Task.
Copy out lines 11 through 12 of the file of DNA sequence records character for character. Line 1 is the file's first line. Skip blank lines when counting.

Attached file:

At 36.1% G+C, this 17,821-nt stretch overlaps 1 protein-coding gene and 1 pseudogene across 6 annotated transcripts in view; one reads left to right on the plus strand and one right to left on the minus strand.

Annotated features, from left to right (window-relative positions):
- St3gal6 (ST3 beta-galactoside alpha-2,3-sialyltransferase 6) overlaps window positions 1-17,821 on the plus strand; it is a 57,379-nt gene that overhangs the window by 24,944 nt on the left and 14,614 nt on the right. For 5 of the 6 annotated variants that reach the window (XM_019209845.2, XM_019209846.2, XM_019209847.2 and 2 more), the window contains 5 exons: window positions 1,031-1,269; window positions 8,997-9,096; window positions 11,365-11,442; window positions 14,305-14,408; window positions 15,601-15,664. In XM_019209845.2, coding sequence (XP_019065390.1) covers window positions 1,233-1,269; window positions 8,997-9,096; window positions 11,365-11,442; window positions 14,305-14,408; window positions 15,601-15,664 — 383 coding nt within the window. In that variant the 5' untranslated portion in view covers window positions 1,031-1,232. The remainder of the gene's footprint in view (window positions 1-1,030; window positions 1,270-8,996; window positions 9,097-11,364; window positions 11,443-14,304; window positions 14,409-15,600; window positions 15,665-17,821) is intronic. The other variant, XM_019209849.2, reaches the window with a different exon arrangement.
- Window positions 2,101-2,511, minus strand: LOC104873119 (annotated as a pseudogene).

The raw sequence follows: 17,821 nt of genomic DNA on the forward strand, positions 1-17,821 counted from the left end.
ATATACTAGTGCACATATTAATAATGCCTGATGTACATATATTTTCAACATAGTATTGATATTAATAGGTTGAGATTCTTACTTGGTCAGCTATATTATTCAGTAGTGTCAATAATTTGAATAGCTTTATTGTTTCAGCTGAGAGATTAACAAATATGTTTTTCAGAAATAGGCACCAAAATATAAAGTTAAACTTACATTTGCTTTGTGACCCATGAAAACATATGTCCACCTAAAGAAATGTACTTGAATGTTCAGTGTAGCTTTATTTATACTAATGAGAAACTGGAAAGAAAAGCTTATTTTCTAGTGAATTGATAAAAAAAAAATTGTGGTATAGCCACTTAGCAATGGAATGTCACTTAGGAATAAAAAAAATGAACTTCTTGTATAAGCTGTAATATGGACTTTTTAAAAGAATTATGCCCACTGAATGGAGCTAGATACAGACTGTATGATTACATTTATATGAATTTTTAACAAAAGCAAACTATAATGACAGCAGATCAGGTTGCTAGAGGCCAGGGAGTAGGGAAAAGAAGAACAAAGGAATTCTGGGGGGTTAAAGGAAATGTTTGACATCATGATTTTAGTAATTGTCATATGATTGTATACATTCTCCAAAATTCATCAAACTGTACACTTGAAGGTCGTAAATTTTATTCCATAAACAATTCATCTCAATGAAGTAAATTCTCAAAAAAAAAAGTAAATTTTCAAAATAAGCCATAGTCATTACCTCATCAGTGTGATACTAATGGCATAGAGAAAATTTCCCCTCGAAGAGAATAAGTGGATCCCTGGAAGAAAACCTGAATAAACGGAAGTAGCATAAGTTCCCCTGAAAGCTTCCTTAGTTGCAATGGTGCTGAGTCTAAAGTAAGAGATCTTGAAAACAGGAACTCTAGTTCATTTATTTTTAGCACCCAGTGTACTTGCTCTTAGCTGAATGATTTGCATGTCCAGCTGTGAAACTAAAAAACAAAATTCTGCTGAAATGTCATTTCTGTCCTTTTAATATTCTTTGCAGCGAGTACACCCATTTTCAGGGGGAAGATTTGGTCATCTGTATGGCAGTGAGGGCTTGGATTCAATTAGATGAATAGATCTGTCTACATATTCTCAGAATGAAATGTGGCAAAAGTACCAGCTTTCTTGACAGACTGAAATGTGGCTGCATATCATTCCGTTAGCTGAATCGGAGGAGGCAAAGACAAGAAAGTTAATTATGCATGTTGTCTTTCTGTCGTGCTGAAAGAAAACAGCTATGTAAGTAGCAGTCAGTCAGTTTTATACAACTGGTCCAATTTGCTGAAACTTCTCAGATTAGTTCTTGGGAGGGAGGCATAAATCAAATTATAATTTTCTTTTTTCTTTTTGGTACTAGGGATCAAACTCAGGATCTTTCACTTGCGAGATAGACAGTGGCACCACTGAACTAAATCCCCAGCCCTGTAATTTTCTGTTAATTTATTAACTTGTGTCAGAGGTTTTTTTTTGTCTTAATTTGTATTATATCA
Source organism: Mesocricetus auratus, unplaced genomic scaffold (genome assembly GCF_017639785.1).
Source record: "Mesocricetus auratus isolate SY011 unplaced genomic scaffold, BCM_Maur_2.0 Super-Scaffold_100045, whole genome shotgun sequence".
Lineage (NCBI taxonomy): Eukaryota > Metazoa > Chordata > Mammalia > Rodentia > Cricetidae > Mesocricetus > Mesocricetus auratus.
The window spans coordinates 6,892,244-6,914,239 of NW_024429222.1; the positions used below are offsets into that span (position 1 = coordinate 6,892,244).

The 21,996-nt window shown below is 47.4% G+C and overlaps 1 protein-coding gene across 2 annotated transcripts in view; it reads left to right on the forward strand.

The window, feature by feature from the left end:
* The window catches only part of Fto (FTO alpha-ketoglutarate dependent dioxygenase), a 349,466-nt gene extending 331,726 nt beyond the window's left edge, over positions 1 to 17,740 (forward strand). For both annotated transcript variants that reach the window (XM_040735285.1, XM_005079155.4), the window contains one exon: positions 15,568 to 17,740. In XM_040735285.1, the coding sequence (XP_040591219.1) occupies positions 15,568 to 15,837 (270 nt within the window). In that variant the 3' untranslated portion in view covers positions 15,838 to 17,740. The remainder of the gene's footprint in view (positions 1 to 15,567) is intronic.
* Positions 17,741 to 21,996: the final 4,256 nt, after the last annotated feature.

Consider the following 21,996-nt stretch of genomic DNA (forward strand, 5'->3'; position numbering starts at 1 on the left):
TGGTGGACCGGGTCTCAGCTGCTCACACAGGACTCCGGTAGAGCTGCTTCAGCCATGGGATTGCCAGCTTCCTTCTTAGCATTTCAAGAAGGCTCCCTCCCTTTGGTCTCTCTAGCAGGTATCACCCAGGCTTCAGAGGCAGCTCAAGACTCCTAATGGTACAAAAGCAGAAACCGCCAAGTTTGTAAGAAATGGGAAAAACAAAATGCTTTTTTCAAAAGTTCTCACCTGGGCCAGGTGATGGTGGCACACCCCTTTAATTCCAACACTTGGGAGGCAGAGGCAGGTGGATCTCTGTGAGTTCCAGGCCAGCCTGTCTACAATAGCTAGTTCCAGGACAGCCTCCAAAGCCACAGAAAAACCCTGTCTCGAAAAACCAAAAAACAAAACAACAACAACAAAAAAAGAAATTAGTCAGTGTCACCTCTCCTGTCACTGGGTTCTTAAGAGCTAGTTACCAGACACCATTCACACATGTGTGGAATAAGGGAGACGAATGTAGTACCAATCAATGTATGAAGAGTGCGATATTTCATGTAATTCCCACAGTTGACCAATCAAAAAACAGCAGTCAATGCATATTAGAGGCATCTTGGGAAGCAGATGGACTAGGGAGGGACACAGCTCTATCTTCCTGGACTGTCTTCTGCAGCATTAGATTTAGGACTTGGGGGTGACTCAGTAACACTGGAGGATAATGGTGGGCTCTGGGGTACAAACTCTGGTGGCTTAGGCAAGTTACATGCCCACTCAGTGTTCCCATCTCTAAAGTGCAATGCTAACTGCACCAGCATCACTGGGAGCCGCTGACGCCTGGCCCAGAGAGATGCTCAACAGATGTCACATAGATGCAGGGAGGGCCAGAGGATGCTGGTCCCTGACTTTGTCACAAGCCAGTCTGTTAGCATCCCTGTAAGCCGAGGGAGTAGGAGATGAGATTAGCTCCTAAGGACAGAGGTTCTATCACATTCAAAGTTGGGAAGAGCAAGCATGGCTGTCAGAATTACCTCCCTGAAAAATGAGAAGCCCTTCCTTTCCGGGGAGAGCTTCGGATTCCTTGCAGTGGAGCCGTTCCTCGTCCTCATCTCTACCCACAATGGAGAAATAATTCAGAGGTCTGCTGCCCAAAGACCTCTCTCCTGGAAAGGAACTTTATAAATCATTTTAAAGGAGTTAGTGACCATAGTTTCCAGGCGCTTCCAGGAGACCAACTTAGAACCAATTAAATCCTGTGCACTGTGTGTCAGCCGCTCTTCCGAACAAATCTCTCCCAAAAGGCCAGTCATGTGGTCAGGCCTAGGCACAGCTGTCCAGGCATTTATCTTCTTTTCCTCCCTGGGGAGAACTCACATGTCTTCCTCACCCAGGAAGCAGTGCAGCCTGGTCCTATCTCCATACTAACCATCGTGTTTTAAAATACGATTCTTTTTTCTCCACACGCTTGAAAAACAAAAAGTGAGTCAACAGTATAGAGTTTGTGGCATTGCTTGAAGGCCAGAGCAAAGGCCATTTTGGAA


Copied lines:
The 21,996-nt window shown below is 47.4% G+C and overlaps 1 protein-coding gene across 2 annotated transcripts in view; it reads left to right on the forward strand.

The window, feature by feature from the left end: